At the beginning, Gerry, Brian, his girlfriend, and Betty provided most of the show contents with their panoply of acts. Four years later, however, Cottle & Austen Circus had become Britain’s premier circus. They had had a big break when Cottle & Austen was featured in the BBC documentary series The Philpott Files in 1971, which in turn led it to appear on the cover of the Radio Times magazine under the title: "The smallest Greatest Show on Earth." Then Gerry’s decision to play London’s parks—something no circus had done in years—further contributed to put Cottle & Austen Circus in the spotlight. There was another factor to their success, though: As Brian Austen put it, "We never had a brilliant circus, but we had an entertaining circus. We put it together well and made it gel."
At a time when British circus owners operated for the most part in a basic survival mode, paying little attention to their patrons’ comfort and the looks of their equipment, Gerry and Brian insisted in the cleanliness of their trucks and wagons, which were uniformly painted in a bright blue, yellow and red livery and were proudly displayed in front of a neat, large blue tent: Following the examples of Billy Smart and Bertram Mills before them, they wanted to give their potential customers a positive first impression.
However, Gerry Cottle was as restive as ever; inspired by the success of their circus, the reckless gambler in him decided to launch a second traveling show named Carnival on Ice. He did it against Austen’s better judgement and the enterprise proved a financial failure. Gerry and Brian had obviously diverging ideas with regard to the growth of their enterprise. In July 1974, they chose to part company amicably. Gerry created the Gerry Cottle’s Circus, while Brian went on with his Austen Brothers Circus.
Gerry Cottle’s Circusesbig topThe circus tent. America: The main tent of a traveling circus, where the show is performed, as opposed to the other tops. (French, Russian: Chapiteau), and in 1976, he built what he boasted to be the world’s largest live-in caravan: Fifty-five feet long (16,5 meters), with seven rooms! He also established a relationship with the BBC and, from 1975 to 1978, his circus became the scene of their popular summer television show, Seaside Special. Additionally, Gerry made several guest appearances on BBC major variety shows. All this gave the Gerry Cottle’s Circus national exposure and made Gerry’s a household name that soon became synonymous with circus.
In spite of his success, or perhaps because of it, Gerry ‘s insatiable imagination and drive pushed him to constantly create something new, and whereas Brian Austen wisely used his circus profits to diversify his investments—which would make him a rich man indeed—Gerry Cottle embarked in a frenzy of new circus ventures, sometimes with the financial help of his former partner or in association with him. Some were very successful, others lasted just the time to pronounce their names! In the process, the adventurous Gerry would make and lose fortunes.
It would be tedious to tell the story of each of his creations, especially considering their long list: Gerry Glitter’s Rock & Roll Circus, Zincalli Gipsy Circus, The Rainbow Circus, The Florida Shark Show, Cottle & Austen Electric Circus, Continental Circus Berlin, Mary Chipperfield’s Circus, Gerry Cottle’s Xanadu, Cottle Sisters’ Circus, Cottle’s Daredevil Circus, Circus Ethiopia, Wow! (a stage show), Zambesi Express, Gerry Cottle’s Turbo Circus, Gerry Cottle’s Wow Circus, The Magic Circus... His most successful ventures, which deserve more than a mention, were The Circus of Horrors, which he created with John Haze, and the Moscow State Circus and the Chinese State Circus, created in association with Brian Austen.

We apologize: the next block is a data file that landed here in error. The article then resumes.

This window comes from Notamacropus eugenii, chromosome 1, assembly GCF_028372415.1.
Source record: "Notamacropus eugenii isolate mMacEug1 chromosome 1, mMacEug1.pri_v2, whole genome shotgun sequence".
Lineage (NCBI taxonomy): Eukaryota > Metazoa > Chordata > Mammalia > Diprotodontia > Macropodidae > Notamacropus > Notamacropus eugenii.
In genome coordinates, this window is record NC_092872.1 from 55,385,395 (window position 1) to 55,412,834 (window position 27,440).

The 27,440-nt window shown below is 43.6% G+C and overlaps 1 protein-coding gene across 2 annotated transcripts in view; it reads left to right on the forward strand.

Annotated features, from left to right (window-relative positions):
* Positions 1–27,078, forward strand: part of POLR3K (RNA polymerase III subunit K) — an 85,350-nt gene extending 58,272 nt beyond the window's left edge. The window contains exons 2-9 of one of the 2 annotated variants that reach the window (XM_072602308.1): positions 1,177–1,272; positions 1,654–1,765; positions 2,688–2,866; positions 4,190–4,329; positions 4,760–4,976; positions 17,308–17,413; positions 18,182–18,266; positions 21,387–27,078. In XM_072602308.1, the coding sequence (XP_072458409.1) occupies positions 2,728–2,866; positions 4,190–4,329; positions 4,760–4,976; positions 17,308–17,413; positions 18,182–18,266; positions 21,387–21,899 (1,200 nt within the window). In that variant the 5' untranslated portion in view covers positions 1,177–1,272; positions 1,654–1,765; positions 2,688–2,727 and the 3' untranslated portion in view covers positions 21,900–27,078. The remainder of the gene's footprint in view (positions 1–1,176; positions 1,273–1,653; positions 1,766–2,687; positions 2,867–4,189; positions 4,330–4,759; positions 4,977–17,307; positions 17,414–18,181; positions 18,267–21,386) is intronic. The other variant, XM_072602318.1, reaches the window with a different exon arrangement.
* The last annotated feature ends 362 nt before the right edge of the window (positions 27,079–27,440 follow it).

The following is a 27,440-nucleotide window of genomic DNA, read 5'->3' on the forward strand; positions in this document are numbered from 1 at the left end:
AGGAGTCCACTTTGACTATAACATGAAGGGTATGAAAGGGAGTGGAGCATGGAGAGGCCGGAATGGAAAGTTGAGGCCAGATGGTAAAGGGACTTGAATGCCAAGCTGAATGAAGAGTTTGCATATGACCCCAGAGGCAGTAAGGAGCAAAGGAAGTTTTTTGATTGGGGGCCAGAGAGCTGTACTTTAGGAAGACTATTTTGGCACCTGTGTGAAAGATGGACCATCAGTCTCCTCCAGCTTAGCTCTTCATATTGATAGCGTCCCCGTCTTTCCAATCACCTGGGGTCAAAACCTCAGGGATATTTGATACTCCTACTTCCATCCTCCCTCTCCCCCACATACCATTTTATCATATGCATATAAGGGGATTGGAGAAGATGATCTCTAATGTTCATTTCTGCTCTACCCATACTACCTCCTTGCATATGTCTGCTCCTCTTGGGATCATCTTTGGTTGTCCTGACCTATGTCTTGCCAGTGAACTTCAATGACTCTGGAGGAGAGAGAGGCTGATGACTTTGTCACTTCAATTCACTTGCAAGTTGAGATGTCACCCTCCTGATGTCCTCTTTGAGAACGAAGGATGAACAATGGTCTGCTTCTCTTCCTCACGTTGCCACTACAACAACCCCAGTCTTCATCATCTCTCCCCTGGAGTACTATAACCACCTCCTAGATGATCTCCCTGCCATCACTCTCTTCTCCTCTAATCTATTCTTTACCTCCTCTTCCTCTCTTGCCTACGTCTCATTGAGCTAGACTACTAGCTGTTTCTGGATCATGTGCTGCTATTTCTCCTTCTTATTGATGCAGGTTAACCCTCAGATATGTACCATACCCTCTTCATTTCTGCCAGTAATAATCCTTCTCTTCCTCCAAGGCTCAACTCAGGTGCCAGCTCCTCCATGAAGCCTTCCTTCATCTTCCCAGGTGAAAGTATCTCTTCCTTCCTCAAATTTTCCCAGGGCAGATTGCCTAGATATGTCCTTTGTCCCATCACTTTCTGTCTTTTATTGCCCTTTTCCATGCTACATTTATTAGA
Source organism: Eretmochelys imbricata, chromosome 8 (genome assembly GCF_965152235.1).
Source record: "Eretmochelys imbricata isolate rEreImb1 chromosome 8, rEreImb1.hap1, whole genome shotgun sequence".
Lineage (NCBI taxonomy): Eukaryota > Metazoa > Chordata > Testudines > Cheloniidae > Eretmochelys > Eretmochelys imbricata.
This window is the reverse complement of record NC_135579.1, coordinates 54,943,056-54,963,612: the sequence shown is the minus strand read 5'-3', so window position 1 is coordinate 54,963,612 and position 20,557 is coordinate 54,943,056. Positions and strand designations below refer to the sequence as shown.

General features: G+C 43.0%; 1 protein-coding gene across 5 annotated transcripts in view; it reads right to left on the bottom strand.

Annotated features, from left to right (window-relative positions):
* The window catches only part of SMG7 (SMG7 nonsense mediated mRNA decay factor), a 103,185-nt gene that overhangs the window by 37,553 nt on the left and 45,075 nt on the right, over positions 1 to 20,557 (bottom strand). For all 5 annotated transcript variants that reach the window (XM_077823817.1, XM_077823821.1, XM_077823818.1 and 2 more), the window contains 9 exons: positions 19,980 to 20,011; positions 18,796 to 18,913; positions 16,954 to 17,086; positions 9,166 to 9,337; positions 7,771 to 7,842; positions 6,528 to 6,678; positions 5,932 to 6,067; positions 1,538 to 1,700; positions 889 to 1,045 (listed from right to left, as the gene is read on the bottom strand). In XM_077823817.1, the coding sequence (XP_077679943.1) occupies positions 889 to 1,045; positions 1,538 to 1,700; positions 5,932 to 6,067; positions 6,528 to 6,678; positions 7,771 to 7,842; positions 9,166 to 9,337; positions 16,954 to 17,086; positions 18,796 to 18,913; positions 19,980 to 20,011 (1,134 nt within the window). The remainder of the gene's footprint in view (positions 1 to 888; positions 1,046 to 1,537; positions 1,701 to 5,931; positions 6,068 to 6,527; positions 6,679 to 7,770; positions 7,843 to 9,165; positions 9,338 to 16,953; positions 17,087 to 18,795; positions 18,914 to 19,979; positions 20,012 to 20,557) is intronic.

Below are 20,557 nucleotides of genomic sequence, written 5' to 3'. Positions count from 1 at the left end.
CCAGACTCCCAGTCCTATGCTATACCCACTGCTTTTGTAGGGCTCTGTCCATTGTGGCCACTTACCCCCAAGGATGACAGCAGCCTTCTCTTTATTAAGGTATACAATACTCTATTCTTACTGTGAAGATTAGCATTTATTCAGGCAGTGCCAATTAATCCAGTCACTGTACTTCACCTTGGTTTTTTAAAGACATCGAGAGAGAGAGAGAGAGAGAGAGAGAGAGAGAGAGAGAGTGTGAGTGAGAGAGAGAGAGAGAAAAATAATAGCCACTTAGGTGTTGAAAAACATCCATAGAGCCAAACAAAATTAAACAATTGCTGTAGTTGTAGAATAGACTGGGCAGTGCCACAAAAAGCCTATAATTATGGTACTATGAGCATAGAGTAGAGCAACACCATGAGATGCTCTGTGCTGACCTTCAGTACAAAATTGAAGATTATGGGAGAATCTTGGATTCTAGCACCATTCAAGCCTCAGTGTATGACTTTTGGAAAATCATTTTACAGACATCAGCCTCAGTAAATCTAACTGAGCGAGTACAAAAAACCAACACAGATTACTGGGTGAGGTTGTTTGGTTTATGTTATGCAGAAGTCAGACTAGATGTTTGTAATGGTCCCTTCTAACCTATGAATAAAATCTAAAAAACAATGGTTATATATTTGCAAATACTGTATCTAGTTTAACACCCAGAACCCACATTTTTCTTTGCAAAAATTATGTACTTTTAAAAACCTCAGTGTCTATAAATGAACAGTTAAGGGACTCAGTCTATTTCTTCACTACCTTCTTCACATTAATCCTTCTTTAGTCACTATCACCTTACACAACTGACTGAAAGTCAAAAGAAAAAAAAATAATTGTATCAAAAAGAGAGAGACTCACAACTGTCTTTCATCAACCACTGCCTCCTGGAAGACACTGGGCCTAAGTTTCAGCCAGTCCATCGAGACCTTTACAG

Yet, there was another venture that is often overlooked and, although short-lived, was successful in its purpose: Gerry Cottle’s Circus School. It was created in 1984, at a time when circus schools were beginning to pop up everywhere in Western Europe (the first of which had been created in Paris in 1974 on the Russian model), and immediately attracted young people who didn’t belong to the still very secluded circus world and wanted to embrace a circus career.The Andrews (Andrew Watson and Jacqueline Williams), who performed a romantic trapeze duet, won a Bronze Medal at the Festival Mondial du Cirque de Demain in Paris. Afterwards, The Andrews enjoyed a successful international career and Andrew Watson eventually became an Artistic Director at Cirque du Soleil. With his circus school, Gerry Cottle had proved to be a visionary and a pioneer, and one can only regret that this early experiment, which predated London’s Circus Space (today London’s National Centre for Circus Arts), didn’t last longer.
At that time, however (in the 1980s), Gerry Cottle was particularly busy: From the late seventies through the eighties, he took his circus to the Middle and Far East, visiting, Oman, the Emirates, Hon-Kong, China, Malaysia, and Singapore; closer to home, he also visited Ireland, and, in 1990, The Netherlands—a visit heralded as the beginning of a European tour that never materialized (and was probably just good circus ballyhoo). These tours, however, were not always rewarding. In 1979, he decided to take his circus to Iran; he had boarded all the artists booked for the occasion and all his circus equipment on cargo ships, when he learned the Iranian Revolution had started! His producer, an Iranian general, had not yet paid the contractual deposit and vanished in the turmoil; left penniless with mounting debts, Cottle was obliged to declare bankruptcy.
From the Moscow State Circus to Circus of HorrorsSoyuzGosTsirk, the old Soviet State Circus company), were approaching Western producers to tour their shows out of Russia. Gerry Cottle and Brian Austen joined forces once more and jumped on the opportunity; they created their long-lasting Moscow State Circus. The show, composed entirely of imported Russian acts, has proved very successful and, with regularly renewed programs, has toured the U.K. under the big topThe circus tent. America: The main tent of a traveling circus, where the show is performed, as opposed to the other tops. (French, Russian: Chapiteau) up to this day (2021).